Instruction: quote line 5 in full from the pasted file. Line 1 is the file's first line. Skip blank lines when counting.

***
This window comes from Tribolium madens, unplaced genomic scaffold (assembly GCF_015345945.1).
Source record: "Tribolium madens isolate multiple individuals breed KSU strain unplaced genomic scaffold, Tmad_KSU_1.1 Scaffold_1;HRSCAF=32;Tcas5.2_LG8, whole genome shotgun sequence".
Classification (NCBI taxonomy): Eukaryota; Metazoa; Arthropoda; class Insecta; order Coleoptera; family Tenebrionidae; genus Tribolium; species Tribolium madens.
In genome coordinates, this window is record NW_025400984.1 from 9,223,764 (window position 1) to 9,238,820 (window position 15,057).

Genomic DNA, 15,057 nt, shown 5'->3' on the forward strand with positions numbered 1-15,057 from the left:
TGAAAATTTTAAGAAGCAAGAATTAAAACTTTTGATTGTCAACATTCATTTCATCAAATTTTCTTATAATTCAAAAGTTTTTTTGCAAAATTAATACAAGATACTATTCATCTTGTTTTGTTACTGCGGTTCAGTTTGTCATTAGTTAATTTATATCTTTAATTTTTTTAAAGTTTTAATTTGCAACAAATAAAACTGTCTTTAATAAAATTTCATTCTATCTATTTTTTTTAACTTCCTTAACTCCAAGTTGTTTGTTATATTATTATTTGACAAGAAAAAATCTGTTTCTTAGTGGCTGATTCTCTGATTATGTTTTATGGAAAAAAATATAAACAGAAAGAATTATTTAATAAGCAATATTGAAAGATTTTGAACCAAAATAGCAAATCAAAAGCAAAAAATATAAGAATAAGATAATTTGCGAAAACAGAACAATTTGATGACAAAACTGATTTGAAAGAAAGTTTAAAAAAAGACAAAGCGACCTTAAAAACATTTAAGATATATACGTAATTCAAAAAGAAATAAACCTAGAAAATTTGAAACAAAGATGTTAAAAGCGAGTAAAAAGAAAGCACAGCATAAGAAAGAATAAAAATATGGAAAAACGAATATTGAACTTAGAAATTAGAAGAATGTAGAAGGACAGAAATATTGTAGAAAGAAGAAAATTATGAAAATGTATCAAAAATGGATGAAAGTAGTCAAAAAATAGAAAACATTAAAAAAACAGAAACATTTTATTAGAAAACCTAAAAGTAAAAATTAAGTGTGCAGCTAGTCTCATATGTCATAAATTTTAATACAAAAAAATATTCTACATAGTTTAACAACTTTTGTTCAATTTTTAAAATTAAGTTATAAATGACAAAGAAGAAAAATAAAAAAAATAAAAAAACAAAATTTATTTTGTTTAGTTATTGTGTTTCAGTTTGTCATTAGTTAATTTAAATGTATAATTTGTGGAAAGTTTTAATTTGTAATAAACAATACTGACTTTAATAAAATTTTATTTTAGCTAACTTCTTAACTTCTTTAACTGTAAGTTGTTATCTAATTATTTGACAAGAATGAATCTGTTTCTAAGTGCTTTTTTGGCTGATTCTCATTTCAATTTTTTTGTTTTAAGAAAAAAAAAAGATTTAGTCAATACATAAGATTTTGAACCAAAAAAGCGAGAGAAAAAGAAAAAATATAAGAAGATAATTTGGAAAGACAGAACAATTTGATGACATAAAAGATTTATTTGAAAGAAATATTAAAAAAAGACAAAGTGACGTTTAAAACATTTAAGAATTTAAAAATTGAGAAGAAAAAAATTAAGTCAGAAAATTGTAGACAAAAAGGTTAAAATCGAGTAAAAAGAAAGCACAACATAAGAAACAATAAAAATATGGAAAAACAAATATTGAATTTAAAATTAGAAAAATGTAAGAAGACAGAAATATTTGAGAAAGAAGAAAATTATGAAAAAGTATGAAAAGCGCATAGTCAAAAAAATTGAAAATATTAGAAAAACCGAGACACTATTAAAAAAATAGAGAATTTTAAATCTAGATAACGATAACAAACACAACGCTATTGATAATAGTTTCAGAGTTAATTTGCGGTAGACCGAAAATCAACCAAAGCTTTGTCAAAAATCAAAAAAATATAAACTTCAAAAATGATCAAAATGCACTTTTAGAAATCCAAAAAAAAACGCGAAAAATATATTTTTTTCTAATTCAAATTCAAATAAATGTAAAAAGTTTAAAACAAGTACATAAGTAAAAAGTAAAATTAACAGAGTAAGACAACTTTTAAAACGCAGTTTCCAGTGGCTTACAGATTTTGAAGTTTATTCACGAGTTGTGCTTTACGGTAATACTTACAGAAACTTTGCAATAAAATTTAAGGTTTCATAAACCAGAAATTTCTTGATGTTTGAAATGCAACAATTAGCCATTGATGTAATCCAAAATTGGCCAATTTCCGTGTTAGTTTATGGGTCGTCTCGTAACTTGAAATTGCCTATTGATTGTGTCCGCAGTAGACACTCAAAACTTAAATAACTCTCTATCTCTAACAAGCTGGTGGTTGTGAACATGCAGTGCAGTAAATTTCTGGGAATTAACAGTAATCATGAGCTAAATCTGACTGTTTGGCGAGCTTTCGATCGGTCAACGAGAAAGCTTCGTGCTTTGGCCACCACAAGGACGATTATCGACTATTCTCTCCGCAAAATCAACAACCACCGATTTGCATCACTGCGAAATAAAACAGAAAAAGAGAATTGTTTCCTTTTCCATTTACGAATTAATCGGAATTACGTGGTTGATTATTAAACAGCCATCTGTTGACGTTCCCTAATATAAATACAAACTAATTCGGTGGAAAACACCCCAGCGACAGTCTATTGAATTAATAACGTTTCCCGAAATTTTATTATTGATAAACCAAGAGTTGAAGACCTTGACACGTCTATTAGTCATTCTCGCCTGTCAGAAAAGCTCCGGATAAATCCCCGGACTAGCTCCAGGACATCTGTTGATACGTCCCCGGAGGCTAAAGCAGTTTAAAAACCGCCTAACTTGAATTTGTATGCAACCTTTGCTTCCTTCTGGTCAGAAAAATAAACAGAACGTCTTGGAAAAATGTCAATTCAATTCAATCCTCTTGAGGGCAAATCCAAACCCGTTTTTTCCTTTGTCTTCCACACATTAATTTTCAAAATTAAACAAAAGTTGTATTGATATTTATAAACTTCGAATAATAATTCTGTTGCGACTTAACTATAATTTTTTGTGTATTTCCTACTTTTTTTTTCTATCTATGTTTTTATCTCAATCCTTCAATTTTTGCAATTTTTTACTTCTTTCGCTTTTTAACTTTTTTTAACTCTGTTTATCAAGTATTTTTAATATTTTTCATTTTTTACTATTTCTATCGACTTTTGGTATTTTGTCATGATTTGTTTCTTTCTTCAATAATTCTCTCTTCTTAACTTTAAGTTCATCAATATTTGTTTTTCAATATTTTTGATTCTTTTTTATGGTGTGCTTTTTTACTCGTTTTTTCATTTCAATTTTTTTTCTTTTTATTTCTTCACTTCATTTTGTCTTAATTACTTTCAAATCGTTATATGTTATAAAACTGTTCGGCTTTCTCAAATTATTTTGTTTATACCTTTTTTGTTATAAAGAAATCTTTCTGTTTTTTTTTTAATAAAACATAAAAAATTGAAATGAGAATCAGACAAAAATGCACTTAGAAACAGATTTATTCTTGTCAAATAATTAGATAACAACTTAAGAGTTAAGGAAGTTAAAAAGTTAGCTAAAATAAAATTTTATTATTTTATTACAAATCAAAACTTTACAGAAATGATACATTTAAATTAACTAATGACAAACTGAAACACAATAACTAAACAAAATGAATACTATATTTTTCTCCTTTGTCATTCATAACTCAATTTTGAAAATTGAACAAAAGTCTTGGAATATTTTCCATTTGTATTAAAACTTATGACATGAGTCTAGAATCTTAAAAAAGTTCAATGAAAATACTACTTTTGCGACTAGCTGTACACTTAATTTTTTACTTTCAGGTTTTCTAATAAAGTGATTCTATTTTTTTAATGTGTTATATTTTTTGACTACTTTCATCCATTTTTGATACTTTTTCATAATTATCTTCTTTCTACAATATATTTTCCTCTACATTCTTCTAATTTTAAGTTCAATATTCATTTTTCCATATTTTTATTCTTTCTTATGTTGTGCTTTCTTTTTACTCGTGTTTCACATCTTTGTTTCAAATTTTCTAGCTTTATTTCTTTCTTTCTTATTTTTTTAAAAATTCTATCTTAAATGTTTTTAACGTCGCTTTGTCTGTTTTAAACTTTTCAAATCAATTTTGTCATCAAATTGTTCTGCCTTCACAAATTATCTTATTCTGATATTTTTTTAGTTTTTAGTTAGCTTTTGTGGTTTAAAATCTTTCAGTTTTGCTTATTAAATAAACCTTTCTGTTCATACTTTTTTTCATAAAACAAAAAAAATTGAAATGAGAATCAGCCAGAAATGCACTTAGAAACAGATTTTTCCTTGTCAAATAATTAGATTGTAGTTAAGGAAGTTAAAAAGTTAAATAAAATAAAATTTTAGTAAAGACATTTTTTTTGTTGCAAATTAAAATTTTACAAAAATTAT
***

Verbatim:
Genomic DNA, 15,057 nt, shown 5'->3' on the forward strand with positions numbered 1-15,057 from the left: